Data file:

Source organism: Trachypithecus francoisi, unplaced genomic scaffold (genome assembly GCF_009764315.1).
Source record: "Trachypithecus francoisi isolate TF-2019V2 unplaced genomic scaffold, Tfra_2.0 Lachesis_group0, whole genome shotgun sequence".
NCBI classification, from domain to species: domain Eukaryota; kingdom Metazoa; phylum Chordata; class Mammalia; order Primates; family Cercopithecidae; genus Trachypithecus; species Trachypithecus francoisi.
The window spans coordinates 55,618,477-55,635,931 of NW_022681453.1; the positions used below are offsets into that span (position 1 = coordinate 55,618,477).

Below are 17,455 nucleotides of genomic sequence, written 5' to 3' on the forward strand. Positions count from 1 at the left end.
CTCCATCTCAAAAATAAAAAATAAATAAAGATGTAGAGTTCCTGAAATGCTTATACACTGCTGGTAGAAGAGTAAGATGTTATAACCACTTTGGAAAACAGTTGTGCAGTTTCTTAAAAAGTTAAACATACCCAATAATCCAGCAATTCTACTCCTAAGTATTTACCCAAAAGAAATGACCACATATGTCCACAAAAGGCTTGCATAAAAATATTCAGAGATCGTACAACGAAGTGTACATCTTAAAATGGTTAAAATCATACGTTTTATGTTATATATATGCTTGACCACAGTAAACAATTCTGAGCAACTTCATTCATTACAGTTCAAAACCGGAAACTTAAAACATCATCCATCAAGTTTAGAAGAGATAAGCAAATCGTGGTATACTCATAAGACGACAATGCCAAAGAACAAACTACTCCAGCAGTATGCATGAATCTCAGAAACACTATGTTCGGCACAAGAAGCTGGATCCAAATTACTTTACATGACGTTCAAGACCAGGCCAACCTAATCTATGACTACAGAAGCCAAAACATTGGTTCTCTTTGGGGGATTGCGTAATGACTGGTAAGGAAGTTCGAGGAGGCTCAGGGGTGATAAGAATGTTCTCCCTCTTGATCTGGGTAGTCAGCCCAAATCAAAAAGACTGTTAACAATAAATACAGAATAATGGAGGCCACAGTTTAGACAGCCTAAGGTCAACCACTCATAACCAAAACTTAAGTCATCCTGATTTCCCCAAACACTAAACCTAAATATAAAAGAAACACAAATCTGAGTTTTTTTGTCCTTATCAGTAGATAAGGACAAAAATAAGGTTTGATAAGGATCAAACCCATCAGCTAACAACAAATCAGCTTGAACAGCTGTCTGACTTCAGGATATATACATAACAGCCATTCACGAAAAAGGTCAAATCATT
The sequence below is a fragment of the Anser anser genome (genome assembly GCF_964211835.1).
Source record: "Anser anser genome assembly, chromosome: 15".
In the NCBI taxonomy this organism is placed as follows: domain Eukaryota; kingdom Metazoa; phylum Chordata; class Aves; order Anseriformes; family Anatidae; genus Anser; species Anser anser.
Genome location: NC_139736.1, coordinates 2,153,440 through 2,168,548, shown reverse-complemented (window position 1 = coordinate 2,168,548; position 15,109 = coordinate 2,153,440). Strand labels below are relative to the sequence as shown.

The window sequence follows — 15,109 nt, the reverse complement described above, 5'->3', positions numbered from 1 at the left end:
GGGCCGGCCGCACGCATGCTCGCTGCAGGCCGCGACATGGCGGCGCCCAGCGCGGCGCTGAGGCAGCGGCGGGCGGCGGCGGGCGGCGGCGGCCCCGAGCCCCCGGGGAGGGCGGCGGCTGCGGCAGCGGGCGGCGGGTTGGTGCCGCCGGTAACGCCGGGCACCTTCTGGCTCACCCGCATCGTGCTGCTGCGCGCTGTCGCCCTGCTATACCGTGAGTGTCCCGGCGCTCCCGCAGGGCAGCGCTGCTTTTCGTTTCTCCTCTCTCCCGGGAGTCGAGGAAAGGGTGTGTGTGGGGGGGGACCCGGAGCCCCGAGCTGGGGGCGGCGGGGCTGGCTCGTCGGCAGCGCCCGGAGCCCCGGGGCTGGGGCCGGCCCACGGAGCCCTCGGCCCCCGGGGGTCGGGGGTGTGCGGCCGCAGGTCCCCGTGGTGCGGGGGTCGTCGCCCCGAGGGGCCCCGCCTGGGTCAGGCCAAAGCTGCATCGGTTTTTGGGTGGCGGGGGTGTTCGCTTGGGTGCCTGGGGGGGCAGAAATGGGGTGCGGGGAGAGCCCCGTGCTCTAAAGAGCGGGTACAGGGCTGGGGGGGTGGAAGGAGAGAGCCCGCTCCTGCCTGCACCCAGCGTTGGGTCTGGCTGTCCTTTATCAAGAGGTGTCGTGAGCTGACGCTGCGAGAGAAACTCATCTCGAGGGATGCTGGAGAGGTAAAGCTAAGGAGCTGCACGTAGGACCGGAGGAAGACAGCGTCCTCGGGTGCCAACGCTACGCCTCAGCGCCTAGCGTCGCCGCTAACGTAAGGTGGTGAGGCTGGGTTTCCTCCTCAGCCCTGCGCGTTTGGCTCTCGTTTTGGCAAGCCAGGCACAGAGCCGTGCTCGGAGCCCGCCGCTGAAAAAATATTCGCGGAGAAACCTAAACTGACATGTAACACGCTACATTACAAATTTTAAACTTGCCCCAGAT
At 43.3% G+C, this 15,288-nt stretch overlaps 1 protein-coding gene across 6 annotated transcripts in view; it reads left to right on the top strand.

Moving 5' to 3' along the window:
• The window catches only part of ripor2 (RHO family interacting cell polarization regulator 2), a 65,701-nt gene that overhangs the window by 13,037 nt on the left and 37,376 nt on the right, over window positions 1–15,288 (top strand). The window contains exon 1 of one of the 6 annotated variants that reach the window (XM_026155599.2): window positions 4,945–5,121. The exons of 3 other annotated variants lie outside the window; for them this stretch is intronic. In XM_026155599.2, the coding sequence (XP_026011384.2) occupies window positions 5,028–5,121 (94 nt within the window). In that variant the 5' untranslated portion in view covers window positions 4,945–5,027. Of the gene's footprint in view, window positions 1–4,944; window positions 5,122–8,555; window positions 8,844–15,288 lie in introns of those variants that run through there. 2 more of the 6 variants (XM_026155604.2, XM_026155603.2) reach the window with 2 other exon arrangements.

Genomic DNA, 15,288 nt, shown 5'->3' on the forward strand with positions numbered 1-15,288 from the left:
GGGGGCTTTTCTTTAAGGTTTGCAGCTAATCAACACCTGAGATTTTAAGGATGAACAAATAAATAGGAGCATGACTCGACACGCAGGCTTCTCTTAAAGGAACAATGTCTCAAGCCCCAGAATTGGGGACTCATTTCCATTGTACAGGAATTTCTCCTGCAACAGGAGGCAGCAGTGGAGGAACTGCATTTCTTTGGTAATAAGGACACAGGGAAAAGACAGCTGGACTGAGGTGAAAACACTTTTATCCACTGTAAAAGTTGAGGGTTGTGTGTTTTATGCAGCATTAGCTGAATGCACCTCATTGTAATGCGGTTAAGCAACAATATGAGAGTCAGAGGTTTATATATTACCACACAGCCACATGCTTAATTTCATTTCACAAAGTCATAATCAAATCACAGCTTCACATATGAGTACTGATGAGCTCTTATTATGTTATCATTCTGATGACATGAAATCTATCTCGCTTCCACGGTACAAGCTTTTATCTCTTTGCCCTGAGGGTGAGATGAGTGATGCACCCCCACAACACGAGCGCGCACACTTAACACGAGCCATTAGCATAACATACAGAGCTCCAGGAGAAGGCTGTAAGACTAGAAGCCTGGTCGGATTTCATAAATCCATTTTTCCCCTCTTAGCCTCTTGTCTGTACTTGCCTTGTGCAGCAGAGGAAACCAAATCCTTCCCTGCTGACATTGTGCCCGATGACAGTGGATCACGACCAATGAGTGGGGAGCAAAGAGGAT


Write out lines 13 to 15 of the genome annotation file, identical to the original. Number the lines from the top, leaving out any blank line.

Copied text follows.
At 43.3% G+C, this 15,288-nt stretch overlaps 1 protein-coding gene across 6 annotated transcripts in view; it reads left to right on the top strand.

Moving 5' to 3' along the window:
• The window catches only part of ripor2 (RHO family interacting cell polarization regulator 2), a 65,701-nt gene that overhangs the window by 13,037 nt on the left and 37,376 nt on the right, over window positions 1–15,288 (top strand). The window contains exon 1 of one of the 6 annotated variants that reach the window (XM_026155599.2): window positions 4,945–5,121. The exons of 3 other annotated variants lie outside the window; for them this stretch is intronic. In XM_026155599.2, the coding sequence (XP_026011384.2) occupies window positions 5,028–5,121 (94 nt within the window). In that variant the 5' untranslated portion in view covers window positions 4,945–5,027. Of the gene's footprint in view, window positions 1–4,944; window positions 5,122–8,555; window positions 8,844–15,288 lie in introns of those variants that run through there. 2 more of the 6 variants (XM_026155604.2, XM_026155603.2) reach the window with 2 other exon arrangements.